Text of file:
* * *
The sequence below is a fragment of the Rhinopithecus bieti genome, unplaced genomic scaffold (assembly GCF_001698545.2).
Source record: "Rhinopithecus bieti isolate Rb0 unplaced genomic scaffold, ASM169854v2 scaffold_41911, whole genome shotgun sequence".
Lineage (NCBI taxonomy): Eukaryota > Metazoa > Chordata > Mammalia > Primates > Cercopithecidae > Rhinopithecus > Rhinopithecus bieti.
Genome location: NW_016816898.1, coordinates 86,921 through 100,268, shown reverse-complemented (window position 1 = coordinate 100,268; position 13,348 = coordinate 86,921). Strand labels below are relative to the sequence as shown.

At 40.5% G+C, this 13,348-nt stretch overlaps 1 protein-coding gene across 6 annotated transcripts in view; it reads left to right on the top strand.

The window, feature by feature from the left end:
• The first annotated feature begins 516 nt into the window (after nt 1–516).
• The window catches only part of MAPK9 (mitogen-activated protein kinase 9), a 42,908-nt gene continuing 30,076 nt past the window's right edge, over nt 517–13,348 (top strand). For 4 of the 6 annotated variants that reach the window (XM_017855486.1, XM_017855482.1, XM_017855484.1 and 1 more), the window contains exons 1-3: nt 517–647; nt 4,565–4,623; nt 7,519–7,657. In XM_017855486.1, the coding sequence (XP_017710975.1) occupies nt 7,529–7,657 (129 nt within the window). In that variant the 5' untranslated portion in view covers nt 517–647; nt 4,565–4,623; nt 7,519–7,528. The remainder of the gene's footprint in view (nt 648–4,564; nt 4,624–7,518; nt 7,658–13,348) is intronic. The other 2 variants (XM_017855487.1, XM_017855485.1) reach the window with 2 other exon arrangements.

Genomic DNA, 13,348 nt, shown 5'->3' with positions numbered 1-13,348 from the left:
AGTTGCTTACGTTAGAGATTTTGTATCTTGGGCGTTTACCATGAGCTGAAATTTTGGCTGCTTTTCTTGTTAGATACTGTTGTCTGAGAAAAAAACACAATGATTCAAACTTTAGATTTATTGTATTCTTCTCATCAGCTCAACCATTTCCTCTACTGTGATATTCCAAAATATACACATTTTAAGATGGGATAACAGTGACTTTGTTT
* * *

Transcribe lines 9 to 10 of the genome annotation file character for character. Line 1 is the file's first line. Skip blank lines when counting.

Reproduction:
Genomic DNA, 13,348 nt, shown 5'->3' with positions numbered 1-13,348 from the left:
AGTTGCTTACGTTAGAGATTTTGTATCTTGGGCGTTTACCATGAGCTGAAATTTTGGCTGCTTTTCTTGTTAGATACTGTTGTCTGAGAAAAAAACACAATGATTCAAACTTTAGATTTATTGTATTCTTCTCATCAGCTCAACCATTTCCTCTACTGTGATATTCCAAAATATACACATTTTAAGATGGGATAACAGTGACTTTGTTT